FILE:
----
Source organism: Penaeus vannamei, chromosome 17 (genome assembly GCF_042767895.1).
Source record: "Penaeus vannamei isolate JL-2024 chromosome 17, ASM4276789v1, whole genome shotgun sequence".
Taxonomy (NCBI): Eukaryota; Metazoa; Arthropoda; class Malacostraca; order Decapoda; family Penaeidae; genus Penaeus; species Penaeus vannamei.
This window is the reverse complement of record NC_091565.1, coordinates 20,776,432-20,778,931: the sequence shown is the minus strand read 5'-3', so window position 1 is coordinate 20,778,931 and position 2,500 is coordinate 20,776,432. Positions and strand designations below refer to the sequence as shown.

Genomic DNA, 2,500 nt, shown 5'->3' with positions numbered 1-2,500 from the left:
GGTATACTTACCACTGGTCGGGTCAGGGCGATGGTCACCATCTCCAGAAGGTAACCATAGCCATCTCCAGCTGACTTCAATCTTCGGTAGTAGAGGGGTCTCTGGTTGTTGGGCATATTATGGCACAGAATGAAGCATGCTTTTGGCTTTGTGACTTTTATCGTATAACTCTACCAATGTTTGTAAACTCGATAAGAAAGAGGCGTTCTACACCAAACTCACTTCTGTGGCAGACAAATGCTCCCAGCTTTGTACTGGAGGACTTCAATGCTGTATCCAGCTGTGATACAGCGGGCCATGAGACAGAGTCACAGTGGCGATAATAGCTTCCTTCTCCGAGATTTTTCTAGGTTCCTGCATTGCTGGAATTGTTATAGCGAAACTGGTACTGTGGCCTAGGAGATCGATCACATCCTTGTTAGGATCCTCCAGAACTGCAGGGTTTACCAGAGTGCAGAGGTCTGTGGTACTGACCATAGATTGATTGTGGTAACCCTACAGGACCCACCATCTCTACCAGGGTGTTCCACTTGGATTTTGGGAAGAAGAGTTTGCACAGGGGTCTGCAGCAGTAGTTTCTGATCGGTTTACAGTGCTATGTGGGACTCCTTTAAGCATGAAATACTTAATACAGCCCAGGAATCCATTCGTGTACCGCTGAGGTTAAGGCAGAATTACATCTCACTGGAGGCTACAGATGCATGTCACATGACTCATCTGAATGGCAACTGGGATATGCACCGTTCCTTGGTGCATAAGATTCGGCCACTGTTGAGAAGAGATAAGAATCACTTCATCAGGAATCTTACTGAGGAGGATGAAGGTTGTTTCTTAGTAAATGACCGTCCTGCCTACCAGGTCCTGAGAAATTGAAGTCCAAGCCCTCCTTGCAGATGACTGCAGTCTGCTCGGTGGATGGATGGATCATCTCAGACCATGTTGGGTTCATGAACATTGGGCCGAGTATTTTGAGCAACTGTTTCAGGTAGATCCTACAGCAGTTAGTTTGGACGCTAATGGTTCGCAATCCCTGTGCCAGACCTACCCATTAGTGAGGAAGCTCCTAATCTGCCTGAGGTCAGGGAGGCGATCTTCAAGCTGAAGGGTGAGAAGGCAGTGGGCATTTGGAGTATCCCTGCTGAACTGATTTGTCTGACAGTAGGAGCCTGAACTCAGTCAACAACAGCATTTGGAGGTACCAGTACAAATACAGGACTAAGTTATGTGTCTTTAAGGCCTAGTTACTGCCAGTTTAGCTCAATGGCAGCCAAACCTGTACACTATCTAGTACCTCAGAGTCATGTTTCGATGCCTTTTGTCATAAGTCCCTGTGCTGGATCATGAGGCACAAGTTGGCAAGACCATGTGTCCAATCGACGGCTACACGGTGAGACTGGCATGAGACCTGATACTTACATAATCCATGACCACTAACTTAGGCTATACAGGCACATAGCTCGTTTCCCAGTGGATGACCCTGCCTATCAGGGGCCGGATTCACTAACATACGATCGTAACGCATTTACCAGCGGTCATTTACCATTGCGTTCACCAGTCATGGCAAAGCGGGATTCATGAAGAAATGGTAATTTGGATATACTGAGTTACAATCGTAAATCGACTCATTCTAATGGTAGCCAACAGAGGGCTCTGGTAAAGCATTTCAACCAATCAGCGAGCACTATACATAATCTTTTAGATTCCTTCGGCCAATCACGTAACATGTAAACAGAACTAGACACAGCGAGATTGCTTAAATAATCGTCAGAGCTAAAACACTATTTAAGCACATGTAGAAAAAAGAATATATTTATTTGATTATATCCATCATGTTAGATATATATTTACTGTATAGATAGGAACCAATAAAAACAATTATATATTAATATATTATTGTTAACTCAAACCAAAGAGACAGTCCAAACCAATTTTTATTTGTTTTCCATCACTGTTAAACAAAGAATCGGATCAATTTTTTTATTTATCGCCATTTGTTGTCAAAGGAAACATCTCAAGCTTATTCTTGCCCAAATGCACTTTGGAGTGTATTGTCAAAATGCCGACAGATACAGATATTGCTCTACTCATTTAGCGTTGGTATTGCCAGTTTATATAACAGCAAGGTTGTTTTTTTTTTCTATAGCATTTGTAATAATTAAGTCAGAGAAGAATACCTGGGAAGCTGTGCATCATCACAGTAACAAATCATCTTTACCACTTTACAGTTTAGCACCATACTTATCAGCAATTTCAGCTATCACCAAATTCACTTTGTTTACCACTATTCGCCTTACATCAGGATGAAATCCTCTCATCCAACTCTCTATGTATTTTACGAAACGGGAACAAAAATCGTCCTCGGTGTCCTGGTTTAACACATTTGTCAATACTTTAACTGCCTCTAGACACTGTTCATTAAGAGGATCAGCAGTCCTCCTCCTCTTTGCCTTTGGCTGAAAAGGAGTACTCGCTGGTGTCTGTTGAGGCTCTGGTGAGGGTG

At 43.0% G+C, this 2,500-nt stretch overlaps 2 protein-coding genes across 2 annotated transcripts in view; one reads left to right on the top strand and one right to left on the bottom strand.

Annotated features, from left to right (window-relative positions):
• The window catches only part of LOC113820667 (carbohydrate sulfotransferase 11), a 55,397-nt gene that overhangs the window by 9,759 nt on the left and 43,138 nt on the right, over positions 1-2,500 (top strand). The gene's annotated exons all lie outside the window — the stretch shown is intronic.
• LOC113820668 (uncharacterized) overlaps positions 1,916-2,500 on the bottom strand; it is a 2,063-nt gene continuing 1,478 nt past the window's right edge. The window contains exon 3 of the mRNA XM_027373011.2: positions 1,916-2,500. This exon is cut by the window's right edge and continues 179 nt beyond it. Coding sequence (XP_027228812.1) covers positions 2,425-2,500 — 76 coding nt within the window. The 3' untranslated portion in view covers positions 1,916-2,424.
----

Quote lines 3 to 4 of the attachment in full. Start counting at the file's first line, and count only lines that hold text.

Taxonomy (NCBI): Eukaryota; Metazoa; Arthropoda; class Malacostraca; order Decapoda; family Penaeidae; genus Penaeus; species Penaeus vannamei.
This window is the reverse complement of record NC_091565.1, coordinates 20,776,432-20,778,931: the sequence shown is the minus strand read 5'-3', so window position 1 is coordinate 20,778,931 and position 2,500 is coordinate 20,776,432. Positions and strand designations below refer to the sequence as shown.